It's not unusual for students to take some time off from their university studies to find themselves before finally graduating.
In the case of Arthur Ross, that time off lasted about five decades.
The 71-year-old is set to accept his bachelor of arts degree at a convocation ceremony at the University of British Columbia on Thursday, 54 years after he first enrolled.
"It makes me sound like the slowest student in the world and I guess that's what I am," Ross told CBC's On the Coast from a family property near Kamloops, B.C.
Ross arrived at UBC's Point Grey campus in 1969, having graduated from nearby Prince of Wales Secondary. It felt like a natural progression as he had family members who were UBC graduates.
He says he started a general arts program, but quickly developed an interest in theatre, taking part in productions at Frederic Wood Theatre.
He left his studies at UBC to attend the National Theatre School of Canada in Montreal. He learned that acting appealed to him; the life of an actor didn't.
He went on to study law in Toronto and spent 35 years as a litigator in B.C.
'One course at a time'
After retiring in 2016, Ross returned to the unfinished matter of his UBC degree.
"It was always one of those things, even as I was practising law, [I was] thinking someday I'll go back and finish that off," he said.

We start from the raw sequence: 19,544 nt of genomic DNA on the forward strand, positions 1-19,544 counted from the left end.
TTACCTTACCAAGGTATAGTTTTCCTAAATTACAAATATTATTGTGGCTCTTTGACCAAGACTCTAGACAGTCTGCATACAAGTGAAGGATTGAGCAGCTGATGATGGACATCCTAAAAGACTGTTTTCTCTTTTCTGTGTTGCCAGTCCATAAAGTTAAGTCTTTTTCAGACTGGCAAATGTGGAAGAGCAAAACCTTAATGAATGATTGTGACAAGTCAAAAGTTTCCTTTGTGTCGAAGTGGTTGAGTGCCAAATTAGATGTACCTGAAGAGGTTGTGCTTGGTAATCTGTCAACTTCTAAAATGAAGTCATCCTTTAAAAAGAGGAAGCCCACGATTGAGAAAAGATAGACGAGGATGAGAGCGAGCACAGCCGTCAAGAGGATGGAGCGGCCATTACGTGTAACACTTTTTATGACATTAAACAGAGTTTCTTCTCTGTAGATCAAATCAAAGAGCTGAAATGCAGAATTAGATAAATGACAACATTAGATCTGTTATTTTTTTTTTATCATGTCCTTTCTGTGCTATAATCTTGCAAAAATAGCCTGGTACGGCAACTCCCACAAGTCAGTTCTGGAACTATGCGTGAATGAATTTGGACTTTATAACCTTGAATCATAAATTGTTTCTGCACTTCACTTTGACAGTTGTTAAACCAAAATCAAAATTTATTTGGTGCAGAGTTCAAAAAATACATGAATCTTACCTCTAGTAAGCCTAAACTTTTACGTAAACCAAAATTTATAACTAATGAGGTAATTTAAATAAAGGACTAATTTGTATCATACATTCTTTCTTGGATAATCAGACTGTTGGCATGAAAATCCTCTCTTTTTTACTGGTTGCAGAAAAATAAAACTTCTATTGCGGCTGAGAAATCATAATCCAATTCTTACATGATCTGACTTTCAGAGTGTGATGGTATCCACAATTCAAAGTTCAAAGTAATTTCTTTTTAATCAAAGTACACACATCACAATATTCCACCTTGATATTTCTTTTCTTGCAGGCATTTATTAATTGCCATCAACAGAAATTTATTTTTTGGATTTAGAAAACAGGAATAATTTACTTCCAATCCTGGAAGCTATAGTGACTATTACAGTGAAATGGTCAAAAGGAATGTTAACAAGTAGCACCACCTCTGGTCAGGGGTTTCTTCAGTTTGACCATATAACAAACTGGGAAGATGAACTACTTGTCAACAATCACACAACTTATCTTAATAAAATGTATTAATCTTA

He returned to class in January 2017 with a focus on studying history and completing his final year of studies. He was determined to get his degree, but he was also determined not to rush it.
"The plan always was one course at a time," he said. "I wasn't going to sit down and take five courses all at once."
While UBC's Point Grey campus has changed dramatically over the decades, many of Ross's courses were taught in the Buchanan Building, which he first attended in 1969.
As the years progressed, Ross got to know his young classmates, and was impressed by those who kept going through the COVID-19 pandemic.
"I give full credit to those who stuck it out, who carried on through all that learning at home in difficult situations, not to mention losing out on the experience of university ... This group really persevered and my hats are off to them."
As he gets ready to get "bonked on the head" at a graduation ceremony, Ross says he is grateful for the chance to return to university and the classmates he met along the way.
"They're wonderful," he said. "They're smart. You just feel uplifted by being amongst these young people."
The university's website says tuition is free for seniors depending on the type of program. UBC's website has information for seniors who are considering undergraduate courses.
While Ross will be the "slowest" graduate at UBC, he won't be the oldest. That honour goes to 78-year-old Yee Siong Pang, who is set to receive a bachelor of arts in linguistics — his second UBC degree and his fifth university degree overall.
Ross's 54 years to graduate exceeds the longest time taken to complete a university degree registered with Guinness World Records. The Guinness World Records website cites Robert F.P. Cronin, who began a biology degree at Princeton University in 1948 and graduated in 2000.
According to a 2007 obituary in the Montreal Gazette, Cronin served as the dean of medicine at McGill University. He returned to Princeton at the age of 73 after learning he hadn't actually received a degree due to a technicality.